What do people mean by a ‘girthy horse’?
A girthy horse is the term given to a horse that resists the girth being secured. This is often demonstrated by laying ears back, nipping and sometimes kicking at the girth.
For some it might be a constant issue – other horses might suddenly display this behaviour.
While sometimes this might be a result of improperly fitting equipment – the most common cause is pain in the hindgut of the horse.
Commonly this is a symptom of hindgut ulcers in horses. If you suspect this might be the issue – you can check for additional hindgut ulcer symptoms here.
Physical causes of a girthy horse
If hindgut ulcers are ruled out – There are several factors that can make girthing painful. Below are a few things to look out for:
- Poor positioning of the girth or saddle
- An improper fit-therefore pinching or rubbing against the horse
- Bad working condition-this means that there could be some unseen damage that brings about the pain or discomfort.
- Pain by association-A previous experience that involved pain when girthing. Could be from an injury or dubious training.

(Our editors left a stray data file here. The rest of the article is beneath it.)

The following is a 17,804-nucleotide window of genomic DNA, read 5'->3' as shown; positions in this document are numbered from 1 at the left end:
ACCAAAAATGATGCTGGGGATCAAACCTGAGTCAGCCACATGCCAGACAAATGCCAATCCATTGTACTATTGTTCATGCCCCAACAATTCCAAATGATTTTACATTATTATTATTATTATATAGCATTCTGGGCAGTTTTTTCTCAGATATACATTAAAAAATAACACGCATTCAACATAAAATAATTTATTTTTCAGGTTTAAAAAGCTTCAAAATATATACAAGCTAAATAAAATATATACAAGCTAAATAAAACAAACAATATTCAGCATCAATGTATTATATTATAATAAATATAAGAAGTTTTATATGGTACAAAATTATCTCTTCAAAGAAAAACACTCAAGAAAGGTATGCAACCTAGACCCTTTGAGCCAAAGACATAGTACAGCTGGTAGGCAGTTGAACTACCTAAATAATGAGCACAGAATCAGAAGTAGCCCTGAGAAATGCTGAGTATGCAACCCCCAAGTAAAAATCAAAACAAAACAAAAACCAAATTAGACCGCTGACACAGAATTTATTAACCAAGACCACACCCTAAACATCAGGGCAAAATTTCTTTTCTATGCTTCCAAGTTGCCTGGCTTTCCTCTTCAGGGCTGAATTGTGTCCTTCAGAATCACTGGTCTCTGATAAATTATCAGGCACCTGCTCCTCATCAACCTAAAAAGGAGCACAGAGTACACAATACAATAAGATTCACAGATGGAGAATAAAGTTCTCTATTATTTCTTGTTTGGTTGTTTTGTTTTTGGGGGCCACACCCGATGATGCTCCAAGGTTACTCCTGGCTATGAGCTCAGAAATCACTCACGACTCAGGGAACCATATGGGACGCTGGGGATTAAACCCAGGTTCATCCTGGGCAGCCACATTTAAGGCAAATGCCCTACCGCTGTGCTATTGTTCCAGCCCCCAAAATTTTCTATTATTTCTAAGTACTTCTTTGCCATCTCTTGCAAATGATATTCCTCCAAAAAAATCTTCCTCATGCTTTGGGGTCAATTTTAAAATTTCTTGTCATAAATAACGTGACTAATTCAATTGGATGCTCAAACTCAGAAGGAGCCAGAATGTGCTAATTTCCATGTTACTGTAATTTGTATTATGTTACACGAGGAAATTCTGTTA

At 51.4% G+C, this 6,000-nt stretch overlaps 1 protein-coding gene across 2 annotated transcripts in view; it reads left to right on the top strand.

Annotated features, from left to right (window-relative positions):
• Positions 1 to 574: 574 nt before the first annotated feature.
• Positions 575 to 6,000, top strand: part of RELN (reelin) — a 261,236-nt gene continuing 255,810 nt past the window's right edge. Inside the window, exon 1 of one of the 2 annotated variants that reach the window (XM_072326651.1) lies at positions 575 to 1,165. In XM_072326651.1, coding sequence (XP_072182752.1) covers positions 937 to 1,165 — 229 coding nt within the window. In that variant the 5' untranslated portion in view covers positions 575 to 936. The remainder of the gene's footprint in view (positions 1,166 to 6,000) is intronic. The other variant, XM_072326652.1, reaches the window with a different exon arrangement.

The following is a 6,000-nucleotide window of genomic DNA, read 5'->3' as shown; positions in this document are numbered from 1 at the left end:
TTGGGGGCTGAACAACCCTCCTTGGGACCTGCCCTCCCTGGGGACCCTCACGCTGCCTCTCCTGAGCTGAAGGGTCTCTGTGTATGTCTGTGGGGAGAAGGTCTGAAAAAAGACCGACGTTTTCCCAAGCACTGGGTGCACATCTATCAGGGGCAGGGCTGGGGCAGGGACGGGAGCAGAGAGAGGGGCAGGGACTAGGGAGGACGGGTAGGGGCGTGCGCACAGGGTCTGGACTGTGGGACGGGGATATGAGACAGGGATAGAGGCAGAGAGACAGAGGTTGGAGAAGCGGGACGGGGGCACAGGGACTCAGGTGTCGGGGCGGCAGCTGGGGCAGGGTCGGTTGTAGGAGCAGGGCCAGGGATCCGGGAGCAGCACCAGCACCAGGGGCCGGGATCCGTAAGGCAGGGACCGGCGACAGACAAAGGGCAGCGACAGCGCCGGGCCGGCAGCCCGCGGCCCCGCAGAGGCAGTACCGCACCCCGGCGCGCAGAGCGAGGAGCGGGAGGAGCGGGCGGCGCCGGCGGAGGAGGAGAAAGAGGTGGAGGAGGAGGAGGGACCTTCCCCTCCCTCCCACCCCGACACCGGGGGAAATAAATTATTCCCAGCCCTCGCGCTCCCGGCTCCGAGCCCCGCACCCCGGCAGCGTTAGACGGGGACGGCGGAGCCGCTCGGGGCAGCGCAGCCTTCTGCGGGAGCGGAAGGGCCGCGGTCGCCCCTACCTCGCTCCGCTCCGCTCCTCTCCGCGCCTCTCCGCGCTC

- A weak back
- An old/unhealed injury
The process of elimination helps arrive at the pain causing problem sooner. After all, when it’s about the safety of the horse and rider, precaution needs to be observed.
There is a Cure
With physical issues – you can solve these issues with the help of a ‘saddle fitter’ and training basics.
If the suspected cause is hindgut ulcers – these can be treated with a combination of lifestyle changes and medication. The most effective treatment at the moment involves the use of Sucralfate to soothe they pain associated with hindgut ulcers – you can read all about using sucralfate to treat hindgut ulcers here.